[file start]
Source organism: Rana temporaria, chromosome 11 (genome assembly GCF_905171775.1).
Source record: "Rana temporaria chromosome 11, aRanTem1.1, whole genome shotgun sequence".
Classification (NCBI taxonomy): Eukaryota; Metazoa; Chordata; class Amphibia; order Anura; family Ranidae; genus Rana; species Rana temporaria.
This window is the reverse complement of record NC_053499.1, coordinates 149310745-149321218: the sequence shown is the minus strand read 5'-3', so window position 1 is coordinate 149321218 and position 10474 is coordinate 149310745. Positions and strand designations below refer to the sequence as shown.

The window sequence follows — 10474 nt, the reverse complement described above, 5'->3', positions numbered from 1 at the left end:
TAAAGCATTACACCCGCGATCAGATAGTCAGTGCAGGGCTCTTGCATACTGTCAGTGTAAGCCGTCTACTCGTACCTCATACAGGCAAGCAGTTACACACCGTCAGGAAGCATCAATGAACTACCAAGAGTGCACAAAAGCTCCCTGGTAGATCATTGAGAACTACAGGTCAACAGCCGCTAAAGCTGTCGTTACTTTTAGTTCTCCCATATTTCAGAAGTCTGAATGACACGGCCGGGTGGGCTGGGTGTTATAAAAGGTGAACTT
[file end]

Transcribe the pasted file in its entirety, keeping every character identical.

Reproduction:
Source organism: Rana temporaria, chromosome 11 (genome assembly GCF_905171775.1).
Source record: "Rana temporaria chromosome 11, aRanTem1.1, whole genome shotgun sequence".
Classification (NCBI taxonomy): Eukaryota; Metazoa; Chordata; class Amphibia; order Anura; family Ranidae; genus Rana; species Rana temporaria.
This window is the reverse complement of record NC_053499.1, coordinates 149310745-149321218: the sequence shown is the minus strand read 5'-3', so window position 1 is coordinate 149321218 and position 10474 is coordinate 149310745. Positions and strand designations below refer to the sequence as shown.

The window sequence follows — 10474 nt, the reverse complement described above, 5'->3', positions numbered from 1 at the left end:
TAAAGCATTACACCCGCGATCAGATAGTCAGTGCAGGGCTCTTGCATACTGTCAGTGTAAGCCGTCTACTCGTACCTCATACAGGCAAGCAGTTACACACCGTCAGGAAGCATCAATGAACTACCAAGAGTGCACAAAAGCTCCCTGGTAGATCATTGAGAACTACAGGTCAACAGCCGCTAAAGCTGTCGTTACTTTTAGTTCTCCCATATTTCAGAAGTCTGAATGACACGGCCGGGTGGGCTGGGTGTTATAAAAGGTGAACTT